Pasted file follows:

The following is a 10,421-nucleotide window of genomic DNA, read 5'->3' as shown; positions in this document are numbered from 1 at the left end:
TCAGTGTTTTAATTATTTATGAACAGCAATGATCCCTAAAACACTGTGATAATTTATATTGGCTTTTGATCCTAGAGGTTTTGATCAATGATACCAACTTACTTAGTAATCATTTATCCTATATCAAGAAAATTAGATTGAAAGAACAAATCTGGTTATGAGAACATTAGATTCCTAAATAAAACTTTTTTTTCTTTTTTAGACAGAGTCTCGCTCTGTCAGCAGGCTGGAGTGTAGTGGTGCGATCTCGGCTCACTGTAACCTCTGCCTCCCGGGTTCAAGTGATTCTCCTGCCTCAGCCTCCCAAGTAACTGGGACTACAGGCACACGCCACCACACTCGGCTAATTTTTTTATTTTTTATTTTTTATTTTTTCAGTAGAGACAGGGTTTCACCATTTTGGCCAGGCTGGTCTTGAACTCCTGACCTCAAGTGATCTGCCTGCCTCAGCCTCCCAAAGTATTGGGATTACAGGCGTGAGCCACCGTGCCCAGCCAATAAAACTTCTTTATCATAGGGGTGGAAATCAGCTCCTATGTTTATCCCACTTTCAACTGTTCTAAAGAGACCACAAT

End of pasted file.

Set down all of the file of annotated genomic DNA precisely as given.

The following is a 10,421-nucleotide window of genomic DNA, read 5'->3' as shown; positions in this document are numbered from 1 at the left end:
TCAGTGTTTTAATTATTTATGAACAGCAATGATCCCTAAAACACTGTGATAATTTATATTGGCTTTTGATCCTAGAGGTTTTGATCAATGATACCAACTTACTTAGTAATCATTTATCCTATATCAAGAAAATTAGATTGAAAGAACAAATCTGGTTATGAGAACATTAGATTCCTAAATAAAACTTTTTTTTCTTTTTTAGACAGAGTCTCGCTCTGTCAGCAGGCTGGAGTGTAGTGGTGCGATCTCGGCTCACTGTAACCTCTGCCTCCCGGGTTCAAGTGATTCTCCTGCCTCAGCCTCCCAAGTAACTGGGACTACAGGCACACGCCACCACACTCGGCTAATTTTTTTATTTTTTATTTTTTATTTTTTCAGTAGAGACAGGGTTTCACCATTTTGGCCAGGCTGGTCTTGAACTCCTGACCTCAAGTGATCTGCCTGCCTCAGCCTCCCAAAGTATTGGGATTACAGGCGTGAGCCACCGTGCCCAGCCAATAAAACTTCTTTATCATAGGGGTGGAAATCAGCTCCTATGTTTATCCCACTTTCAACTGTTCTAAAGAGACCACAAT